4. New customers

Be More Cost Effective!

Know exactly how you make money; identify priorities, review budgets, right size and cut non-essential costs. Fine tune the familiar and redefine the processes. Remove all cash outlays that do not generate revenue. Accountability from the bottom-up; assess employees. Reduce all non-employee expenses by 10 to 20%. Use incentives to motivate, encourage behavior and retain employees. New equipment and other capital outlays must be justified; consider postponing new capital investments.

Go For Revenue Opportunities!

Listen to your employees, existing and potential customers for opportunities. Seek out the best of advisors; be flexible and ready to change. Explore all revenue opportunities; especially non-expensive marketing activities: blogging, podcasting, refresh web-site, vertical and horizontal expansion of sales. Be proactive; invest in training your sales force!

Manage Cash!

Cash is King! Manage your transactions for greater liquidity; position the company to operate from a position of strength. Expect higher taxes, slower accounts receivable payments and tightening credit; reduce inventories and collect receivables as aggressively as possible. Communicate to your banker regularly; know what is working and acceptable; ask to be introduced “up”. Now is the time to establish second relationships with other banks.

You Must Change Now!

The future is unpredictable; being prepared is the best way to “win the game”! Use assessment tools; benchmark goals; set times for achievements (deadlines)! Challenge your current thinking, maintain a great attitude and take action. Remember the things that brought you success in the past are not necessarily going to carry you forward.


A vision for Growth Strategy is a practical approach to achieving top-line revenue growth and bottom-line profit results. Company growth strategies are critically important whether the seller is a start-up business or has been in business for years. In today’s economic recovery many CEOs and business owners have become strategic buyers turning to acquisitions in order to accelerate their growth.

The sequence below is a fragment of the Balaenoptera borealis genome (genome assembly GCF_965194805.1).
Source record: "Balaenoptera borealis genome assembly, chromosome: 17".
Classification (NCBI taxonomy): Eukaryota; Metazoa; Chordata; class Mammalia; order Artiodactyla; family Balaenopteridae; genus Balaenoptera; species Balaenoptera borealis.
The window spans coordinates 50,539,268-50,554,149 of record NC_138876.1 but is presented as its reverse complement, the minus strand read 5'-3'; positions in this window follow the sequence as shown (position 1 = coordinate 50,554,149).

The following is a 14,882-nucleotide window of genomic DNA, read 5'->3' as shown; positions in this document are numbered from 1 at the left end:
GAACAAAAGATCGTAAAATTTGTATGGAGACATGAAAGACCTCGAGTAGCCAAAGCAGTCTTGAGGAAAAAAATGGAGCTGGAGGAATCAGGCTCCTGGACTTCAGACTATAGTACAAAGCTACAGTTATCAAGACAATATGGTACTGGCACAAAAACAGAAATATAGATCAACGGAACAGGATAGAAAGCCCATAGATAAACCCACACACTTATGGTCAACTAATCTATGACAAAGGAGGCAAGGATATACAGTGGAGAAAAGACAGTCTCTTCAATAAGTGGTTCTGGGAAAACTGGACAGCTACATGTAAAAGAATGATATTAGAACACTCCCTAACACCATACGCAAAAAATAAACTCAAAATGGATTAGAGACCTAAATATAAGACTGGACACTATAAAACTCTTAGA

For sellers, the Growth Vision for their company provides one or more of the important acquisition/merger criteria that will enhance the value/selling price of their business. A well defined and supported vision of a growth strategy for the Seller of a business will:

  • Increase the value and sales price of the seller’s business.
  • Support the buyer’s financing or required or required return on investment.
  • Increase the number and quality of potential buyers.
  • Provide a clear vision and roadmap of future direction.
  • Increase the expectations from post-transaction operations.
  • Minimize future risk and uncertainties
  • Support the buyer’s long-term growth strategy

Make your company a highly-valued, strategic acquisition and realize a much greater sales price rather than a “rule of thumb” financial multiple by developing a Growth Vision for your company.


The uses of business valuations are almost unlimited: buy/sell agreements, fairness opinions, purchase price allocations, estate planning, gift taxes, charitable contributions, shareholder transactions, Employee Stock Option Plans (ESOPs), solvency and insolvency opinions, collateral valuations, litigation support, etc.

When selling one’s business, clarifying the seller’s goals and measuring those goals’ financial needs with the proceeds from selling the business may be determined by a valuation of the business. The impartial sell-side valuation may determine the need for the owner’s further preparation of the company for sale or give the “green light” to proceed with the sale of the company.

The business buyer in most acquisitions attempts to acquire companies at a price no greater than its “fair market value.” The buy-side valuation of a “target” company may result in a quick decision to proceed with the acquisition or move to a new “target.”

The valuation analyst uses two types of engagements, a Valuation or a Calculation, to estimate a company’s value. The analysts may render his conclusions in a verbal or written report; a valuation report communicates results in a conclusion of value; and, a calculation report communicates results in a calculation of value.


Maximizing the sales price of a business involves focusing on the “value drivers” of the industry. Value drivers are the set of key factors that reduce financial risk, improve financial returns and create value for the company. These aspects are used by buyers, investors and financial lenders to determine the value of a company. Value drivers are not unique to maximizing the sales price of companies but are sound business practices.